Even how your character looks is player defined. The game’s character generation system allows you to edit the facial and body structure of your character –skin tone, hair color, and even the physical structure of the face can be altered at the start of the game (obviously, you get to choose your name as well). The best part is that even the quests follow the same open structure. You can stealthily steal an artifact, murder your way to it, or in some cases, charm the owner into giving it to you. The game does not restrict players by means of limiting actions –but you do have to deal with consequences. If you get caught stealing, guards will try to capture you and lock you up. Kill an NPC and you potentially lose access to quests associated with that character (though for the sake of players, NPCs related to the main story and important side quests cannot die). This is why Skyrim can be truly considered an open world game, because your options are pretty much unlimited, and players deal with a more important factor: their responsibility for what they do.
Expanding Horizons with Mods
While Skyrim has been released for both consoles and the PC, it is the PC users who get a pretty big advantage thanks to the existence of mods. Mods are basically modifications for the game’s assets and occasionally, modify the programming in order to streamline mechanics. There are a wide range of textures and mesh packs that updates Skyrim’s visuals to match up to 4K HD resolutions. There are mods that replace whole assets as well, such as character models, trees and plants, and even the clouds –in order to make them all more realistic or just better looking. If you have an option between the three platforms, we recommend playing on the PC –not to say that Skyrim’s visuals are not good to begin with (it is a very great looking game on its’ own), but it is a relatively old title. We recommend you check out the best skyrim mods at Nexus.com No Arrows to the Knee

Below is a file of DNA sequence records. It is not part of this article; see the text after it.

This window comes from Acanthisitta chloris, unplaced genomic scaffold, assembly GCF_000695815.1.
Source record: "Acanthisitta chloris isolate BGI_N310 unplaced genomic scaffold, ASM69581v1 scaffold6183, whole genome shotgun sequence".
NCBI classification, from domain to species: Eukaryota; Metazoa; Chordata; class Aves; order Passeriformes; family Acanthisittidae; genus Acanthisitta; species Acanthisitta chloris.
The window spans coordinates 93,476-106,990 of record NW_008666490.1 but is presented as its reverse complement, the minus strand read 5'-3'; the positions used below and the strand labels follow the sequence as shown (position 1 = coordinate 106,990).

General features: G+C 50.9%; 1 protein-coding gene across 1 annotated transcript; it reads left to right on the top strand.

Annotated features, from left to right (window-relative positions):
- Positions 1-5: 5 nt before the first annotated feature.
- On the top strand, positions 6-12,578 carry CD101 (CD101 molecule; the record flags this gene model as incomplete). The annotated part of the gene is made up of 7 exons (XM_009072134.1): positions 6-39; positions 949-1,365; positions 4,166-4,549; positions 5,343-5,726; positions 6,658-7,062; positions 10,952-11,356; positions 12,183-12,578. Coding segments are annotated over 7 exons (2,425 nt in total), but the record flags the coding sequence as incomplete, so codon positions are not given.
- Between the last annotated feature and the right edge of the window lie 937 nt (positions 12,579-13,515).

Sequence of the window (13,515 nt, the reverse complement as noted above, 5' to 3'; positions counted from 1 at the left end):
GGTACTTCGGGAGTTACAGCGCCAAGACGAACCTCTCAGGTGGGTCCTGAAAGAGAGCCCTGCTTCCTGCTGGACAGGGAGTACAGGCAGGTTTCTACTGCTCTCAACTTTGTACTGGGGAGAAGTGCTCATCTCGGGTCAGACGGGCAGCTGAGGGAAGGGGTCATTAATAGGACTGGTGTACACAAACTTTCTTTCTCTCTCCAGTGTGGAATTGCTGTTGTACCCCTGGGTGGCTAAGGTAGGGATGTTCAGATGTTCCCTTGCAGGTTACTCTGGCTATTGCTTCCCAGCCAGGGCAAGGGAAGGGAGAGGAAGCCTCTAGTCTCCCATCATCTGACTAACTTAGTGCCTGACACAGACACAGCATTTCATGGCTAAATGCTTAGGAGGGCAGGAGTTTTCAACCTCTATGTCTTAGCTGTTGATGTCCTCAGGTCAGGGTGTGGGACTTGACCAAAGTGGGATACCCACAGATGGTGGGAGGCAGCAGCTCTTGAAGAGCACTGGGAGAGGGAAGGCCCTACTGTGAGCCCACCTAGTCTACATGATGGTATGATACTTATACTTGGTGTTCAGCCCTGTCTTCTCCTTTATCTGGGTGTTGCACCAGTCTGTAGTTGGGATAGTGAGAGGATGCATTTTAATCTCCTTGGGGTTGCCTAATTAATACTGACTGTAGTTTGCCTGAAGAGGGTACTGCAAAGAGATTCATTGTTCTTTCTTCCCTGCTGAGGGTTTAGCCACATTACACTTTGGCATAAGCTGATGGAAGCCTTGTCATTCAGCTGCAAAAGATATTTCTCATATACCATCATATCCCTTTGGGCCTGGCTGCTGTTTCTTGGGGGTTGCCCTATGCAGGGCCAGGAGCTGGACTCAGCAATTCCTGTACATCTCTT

Between the amazing amount of freedom you can have, the thrill of fighting massive dragons, and the fact that you can add so much content to the game (in the form of DLCs and mods) that will expand its’ already long gameplay value, Skyrim is a definite must-play for anyone. We love the whole save-anywhere approach as well –it allows you to be able to stop the game at almost any point (you cannot save while in the middle of a fight though) and come back to it right where you left off. So whether you love the whole fantasy-medieval thing, or want to see what a great open-world game is, or just want to enjoy being in a world where you can be almost anyone, Skyrim should definitely be on top of your gaming list.